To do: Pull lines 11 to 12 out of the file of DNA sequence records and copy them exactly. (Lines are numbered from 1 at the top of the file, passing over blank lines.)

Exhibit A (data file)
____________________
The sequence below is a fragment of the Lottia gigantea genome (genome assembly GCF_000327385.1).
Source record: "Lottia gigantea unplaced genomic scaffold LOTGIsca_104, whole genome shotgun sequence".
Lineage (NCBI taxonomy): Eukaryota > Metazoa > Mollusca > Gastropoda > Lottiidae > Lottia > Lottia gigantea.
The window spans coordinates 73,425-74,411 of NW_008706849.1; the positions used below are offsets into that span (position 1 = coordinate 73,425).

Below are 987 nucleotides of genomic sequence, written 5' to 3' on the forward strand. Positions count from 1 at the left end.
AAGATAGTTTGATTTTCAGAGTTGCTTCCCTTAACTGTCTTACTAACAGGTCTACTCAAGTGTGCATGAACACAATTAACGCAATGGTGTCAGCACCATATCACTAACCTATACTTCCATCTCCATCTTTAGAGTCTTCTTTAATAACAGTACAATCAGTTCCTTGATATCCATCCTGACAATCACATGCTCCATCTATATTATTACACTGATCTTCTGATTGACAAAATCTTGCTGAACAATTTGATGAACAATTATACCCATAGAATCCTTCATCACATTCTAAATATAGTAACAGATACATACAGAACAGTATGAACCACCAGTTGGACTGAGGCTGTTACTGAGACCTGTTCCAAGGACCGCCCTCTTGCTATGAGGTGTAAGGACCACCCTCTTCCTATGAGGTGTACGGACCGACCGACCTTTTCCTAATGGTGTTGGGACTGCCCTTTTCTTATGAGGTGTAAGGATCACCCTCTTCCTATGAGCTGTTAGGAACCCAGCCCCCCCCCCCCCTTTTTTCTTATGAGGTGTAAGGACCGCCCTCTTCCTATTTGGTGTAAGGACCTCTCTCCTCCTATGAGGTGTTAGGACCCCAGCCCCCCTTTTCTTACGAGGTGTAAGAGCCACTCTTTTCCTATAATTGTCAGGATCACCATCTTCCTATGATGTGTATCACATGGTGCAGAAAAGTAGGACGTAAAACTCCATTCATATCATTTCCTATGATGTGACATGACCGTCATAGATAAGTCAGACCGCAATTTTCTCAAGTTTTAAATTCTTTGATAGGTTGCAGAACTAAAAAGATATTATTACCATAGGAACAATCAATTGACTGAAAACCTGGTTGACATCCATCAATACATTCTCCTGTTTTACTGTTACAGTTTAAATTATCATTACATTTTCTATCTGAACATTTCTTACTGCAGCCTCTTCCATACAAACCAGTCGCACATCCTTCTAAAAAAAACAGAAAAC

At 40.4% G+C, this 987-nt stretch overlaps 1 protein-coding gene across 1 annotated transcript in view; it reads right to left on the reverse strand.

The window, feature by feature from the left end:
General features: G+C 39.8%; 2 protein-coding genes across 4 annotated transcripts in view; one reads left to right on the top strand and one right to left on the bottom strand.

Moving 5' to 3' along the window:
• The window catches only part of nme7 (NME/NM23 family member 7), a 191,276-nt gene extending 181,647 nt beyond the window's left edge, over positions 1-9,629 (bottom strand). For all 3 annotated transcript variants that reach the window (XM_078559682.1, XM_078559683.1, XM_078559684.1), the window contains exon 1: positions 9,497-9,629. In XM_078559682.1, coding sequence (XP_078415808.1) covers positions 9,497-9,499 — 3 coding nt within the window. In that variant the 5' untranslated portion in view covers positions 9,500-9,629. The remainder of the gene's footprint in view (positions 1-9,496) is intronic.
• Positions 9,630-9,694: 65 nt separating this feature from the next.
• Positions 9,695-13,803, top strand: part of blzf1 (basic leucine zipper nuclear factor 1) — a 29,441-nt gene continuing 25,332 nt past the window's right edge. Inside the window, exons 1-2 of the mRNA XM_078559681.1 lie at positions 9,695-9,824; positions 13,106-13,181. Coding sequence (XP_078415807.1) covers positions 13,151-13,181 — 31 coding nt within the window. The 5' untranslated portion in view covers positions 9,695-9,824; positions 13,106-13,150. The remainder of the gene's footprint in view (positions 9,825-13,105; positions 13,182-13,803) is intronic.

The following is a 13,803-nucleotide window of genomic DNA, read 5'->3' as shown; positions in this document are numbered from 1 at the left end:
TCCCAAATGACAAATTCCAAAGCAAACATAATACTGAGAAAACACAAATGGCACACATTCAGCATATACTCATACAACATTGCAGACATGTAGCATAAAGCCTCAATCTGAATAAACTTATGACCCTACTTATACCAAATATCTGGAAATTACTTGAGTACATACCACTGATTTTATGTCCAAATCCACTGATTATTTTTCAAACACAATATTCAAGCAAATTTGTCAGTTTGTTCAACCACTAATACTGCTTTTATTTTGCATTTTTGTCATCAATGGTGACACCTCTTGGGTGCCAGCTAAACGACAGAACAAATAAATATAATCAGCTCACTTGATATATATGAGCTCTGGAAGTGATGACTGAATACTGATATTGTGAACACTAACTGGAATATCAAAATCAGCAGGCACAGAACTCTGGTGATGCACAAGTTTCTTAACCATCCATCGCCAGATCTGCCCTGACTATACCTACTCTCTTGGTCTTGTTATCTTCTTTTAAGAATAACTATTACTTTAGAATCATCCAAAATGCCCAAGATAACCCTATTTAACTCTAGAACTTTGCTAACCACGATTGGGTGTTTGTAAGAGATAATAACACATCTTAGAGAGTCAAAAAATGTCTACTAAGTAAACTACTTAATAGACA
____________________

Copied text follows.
• The window catches only part of nme7 (NME/NM23 family member 7), a 191,276-nt gene extending 181,647 nt beyond the window's left edge, over positions 1-9,629 (bottom strand). For all 3 annotated transcript variants that reach the window (XM_078559682.1, XM_078559683.1, XM_078559684.1), the window contains exon 1: positions 9,497-9,629. In XM_078559682.1, coding sequence (XP_078415808.1) covers positions 9,497-9,499 — 3 coding nt within the window. In that variant the 5' untranslated portion in view covers positions 9,500-9,629. The remainder of the gene's footprint in view (positions 1-9,496) is intronic.
• Positions 9,630-9,694: 65 nt separating this feature from the next.